Why is the large Munsterlander not seen more often?
Why is it not frequently seen as a shooting dog in the UK? David Tomlinson explains the breed ...
“Is that some sort of a large spaniel?” One of my fellow Guns was pointing at a large, longhaired black-and-white dog with an impressive white flag of a tail. I set him right, telling him that in fact the dog was a large Munsterlander (LM). To be fair, it’s not really surprising that my companion thought the dog might be a spaniel because the large Munsterlander is a very spaniel-like German breed, looking very like a black and white springer.
The large Munsterlander can be black and white
Of its German relatives, the breed has the closest affinity with the small Munsterlander and the German longhaired pointer. The conformation of the breeds and style of working is very similar. However, unlike the large Munsterlander, the small Munsterlander and the German longhaired pointer cannot be black and white, as puppies in the wrong colour cannot be registered.
The large Munsterlander (LM) is an attractive and tough dog with natural ability so it’s strange that it has not become more popular in the UK. I asked Rory Major, one of Britain’s leading trainer of HPRs, to name his top 15 breeds earlier this year and he put the LM in at number four, ahead of both the German longhaired pointer (five) and the German shorthaired pointer (six).
Not enough people working the breed
Rory agreed: “This is another breed that I can’t understand why it’s not more popular: the trouble is that there are not enough people working them. They have bags of enthusiasm and will go all day, but you only see one or two decent ones in field trials. However, this is a breed on the up, as the recent import of German dogs seems to have improved their hunting ability. Remember that this is traditionally a woodland dog.”
You won’t find many large Munsterlanders in Germany either. I didn’t see one either time when I went shooting in the north German province of North Rhine-Westphalia, close to the town of Münster. I did see plenty of other HPR breeds in action, including small Munsterlanders and Weimaraners.
Small Munsterlanders are misnamed really because they are hardly any smaller than the large ones but they are usually brown-and-white roan. They have never really caught on in this country, despite various attempts.
Take time when training
Peter Hartley is a reader of Shooting Times and long-time LM enthusiast. I asked him why he thought the LM had never become established as a serious shooting dog in the UK, let alone a rival to the GSP or GWP.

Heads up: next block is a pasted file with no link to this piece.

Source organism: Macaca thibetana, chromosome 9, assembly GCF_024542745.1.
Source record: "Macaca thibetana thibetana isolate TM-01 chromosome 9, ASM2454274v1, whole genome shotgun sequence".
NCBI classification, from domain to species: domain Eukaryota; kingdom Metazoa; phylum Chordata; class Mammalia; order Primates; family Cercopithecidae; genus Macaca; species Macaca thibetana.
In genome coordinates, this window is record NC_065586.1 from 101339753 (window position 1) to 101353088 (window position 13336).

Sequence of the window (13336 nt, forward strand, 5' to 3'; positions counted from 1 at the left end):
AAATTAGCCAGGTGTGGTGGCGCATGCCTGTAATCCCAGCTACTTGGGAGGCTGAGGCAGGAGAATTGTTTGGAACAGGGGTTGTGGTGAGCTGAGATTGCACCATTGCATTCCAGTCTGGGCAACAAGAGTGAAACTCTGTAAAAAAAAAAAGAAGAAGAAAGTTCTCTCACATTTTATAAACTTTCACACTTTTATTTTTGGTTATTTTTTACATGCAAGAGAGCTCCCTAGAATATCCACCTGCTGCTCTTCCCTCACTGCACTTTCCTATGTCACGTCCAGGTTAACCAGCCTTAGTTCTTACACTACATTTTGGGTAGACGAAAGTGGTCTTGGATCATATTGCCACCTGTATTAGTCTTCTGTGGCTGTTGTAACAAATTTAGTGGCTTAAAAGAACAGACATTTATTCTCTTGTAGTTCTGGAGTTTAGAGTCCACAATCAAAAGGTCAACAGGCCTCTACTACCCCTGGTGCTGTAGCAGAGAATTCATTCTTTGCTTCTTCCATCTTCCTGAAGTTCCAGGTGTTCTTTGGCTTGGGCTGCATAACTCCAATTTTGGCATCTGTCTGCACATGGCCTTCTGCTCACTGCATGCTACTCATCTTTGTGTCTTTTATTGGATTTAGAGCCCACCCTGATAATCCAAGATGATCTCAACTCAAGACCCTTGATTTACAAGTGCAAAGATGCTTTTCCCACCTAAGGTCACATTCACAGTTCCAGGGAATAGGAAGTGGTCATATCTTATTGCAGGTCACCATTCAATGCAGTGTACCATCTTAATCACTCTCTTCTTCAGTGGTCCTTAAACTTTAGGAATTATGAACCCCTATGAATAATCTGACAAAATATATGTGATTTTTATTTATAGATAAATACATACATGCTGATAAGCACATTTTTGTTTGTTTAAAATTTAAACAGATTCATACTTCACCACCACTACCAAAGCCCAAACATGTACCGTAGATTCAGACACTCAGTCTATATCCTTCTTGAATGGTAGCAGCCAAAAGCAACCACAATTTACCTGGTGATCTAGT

He thinks it might be that they are relatively slow to mature and that training one satisfactorily takes “a lot more patience than the average gundog owner/trainer is prepared to spend. I always started fundamental house training and basic obedience at 10 to 12 weeks, with ‘fun’ retrieves at six months. Like all intelligent animals — and the LM is extremely intelligent — their junior growth period is quite long, and so serious gundog training is best delayed until 12 months.”
Peter added: “Between nine and 16 months, these dogs tend to go through a ‘teenage’ rebellion phase, so be prepared. Not until the LM is two years old should it be taken out on a shoot, and then with caution. However, at three years old, the LM is fit for proper work and it just gets better every year, until selective hearing occurs at eight- to nine-years old.”
LMs are very much people dogs, far happier living in the house than kennels. This does cause one problem: they are great shedders of hair.
Though I’ve seen LMs running in tests and trials, I’ve only twice been in the shooting field with them. On both occasions the dogs I saw performed admirably. Guy Wallace, in his book The Specialist Gundog, describes the LM as a “much-underestimated gundog having a lot of natural ability and natural sense… They hunt with great style and will point and retrieve naturally, are good stalking dogs and can be worked under longwings [falcons] or shortwings [hawks].”
If you want to learn more about this good-looking German, visit the Large Munsterstander Club which will tell you more about breeding and working.
The club, mindful of the breed’s origins, holds two natural aptitude tests a year. “Ideally every LM would do at least one natural aptitude test during its lifetime as it is helps to preserve the working origins of the breed”. A great idea and one to be encouraged.